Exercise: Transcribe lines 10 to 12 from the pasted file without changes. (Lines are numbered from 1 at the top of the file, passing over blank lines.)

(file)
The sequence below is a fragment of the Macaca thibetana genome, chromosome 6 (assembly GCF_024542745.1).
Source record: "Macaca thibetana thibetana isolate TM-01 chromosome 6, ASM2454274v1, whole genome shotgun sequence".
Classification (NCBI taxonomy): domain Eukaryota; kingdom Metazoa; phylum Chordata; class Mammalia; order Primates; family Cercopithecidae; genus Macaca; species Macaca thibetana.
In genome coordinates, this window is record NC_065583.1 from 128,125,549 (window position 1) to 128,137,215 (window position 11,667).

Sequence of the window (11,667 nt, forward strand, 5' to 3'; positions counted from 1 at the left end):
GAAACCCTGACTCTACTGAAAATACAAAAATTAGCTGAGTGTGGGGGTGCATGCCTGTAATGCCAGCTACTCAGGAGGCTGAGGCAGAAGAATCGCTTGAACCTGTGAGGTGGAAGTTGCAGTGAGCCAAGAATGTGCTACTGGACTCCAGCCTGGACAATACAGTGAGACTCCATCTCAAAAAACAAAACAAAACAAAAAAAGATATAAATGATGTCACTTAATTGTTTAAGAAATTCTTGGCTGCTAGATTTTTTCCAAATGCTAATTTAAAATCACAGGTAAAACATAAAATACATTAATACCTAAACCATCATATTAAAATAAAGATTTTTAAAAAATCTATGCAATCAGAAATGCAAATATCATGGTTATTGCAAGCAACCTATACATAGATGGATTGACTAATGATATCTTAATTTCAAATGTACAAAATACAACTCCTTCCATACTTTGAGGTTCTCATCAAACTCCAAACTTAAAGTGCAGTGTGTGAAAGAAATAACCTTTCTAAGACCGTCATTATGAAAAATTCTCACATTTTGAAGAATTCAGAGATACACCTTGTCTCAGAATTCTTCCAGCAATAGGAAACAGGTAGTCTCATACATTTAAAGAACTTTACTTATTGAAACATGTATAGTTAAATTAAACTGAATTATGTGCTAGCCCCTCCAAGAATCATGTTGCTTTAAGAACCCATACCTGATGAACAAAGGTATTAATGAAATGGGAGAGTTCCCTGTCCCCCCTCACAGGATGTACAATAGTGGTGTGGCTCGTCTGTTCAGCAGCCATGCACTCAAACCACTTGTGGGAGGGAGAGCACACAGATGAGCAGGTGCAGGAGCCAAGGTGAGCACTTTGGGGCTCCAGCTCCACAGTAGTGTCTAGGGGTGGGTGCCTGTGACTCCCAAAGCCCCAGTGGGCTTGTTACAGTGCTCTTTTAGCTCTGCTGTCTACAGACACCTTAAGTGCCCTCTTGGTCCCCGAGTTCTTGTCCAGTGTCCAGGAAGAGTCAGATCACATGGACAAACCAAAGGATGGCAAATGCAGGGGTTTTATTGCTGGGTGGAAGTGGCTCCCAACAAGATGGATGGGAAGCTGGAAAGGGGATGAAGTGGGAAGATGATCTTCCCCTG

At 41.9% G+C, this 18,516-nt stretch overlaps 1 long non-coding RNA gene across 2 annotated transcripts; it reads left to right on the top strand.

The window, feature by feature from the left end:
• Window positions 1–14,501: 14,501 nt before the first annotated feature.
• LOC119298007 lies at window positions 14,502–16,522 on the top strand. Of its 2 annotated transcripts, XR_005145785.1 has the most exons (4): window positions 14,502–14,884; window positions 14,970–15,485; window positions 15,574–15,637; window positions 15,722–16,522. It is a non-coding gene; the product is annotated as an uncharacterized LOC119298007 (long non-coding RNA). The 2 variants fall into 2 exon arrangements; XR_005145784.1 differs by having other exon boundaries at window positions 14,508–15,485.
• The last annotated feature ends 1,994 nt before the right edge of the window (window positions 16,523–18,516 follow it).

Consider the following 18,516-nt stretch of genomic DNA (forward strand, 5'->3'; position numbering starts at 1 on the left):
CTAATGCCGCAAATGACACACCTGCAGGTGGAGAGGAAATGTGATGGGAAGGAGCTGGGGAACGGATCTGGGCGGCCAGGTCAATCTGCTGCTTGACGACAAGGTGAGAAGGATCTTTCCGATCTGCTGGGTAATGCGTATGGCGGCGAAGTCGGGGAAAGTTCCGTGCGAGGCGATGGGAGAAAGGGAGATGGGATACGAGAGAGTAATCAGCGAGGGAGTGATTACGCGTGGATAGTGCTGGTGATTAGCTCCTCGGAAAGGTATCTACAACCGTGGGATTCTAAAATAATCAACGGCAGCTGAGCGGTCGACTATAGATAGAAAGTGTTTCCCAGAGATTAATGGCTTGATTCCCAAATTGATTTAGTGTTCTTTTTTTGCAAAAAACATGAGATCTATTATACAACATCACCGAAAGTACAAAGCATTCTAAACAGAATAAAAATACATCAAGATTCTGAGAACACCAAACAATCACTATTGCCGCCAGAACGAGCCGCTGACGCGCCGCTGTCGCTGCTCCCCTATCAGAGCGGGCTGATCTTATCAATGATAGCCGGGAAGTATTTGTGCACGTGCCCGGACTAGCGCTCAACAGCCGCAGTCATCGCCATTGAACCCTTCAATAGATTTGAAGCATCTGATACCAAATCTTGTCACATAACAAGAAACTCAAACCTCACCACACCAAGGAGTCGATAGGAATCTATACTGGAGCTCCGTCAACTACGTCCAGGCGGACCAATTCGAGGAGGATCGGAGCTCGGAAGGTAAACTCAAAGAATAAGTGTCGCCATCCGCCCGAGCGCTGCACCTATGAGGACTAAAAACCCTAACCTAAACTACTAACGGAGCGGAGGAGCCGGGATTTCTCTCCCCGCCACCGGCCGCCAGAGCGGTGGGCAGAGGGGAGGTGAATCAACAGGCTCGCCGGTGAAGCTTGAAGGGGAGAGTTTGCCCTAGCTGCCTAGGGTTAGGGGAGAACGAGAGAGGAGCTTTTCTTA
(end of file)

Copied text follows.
• LOC119298007 lies at window positions 14,502–16,522 on the top strand. Of its 2 annotated transcripts, XR_005145785.1 has the most exons (4): window positions 14,502–14,884; window positions 14,970–15,485; window positions 15,574–15,637; window positions 15,722–16,522. It is a non-coding gene; the product is annotated as an uncharacterized LOC119298007 (long non-coding RNA). The 2 variants fall into 2 exon arrangements; XR_005145784.1 differs by having other exon boundaries at window positions 14,508–15,485.
• The last annotated feature ends 1,994 nt before the right edge of the window (window positions 16,523–18,516 follow it).

Consider the following 18,516-nt stretch of genomic DNA (forward strand, 5'->3'; position numbering starts at 1 on the left):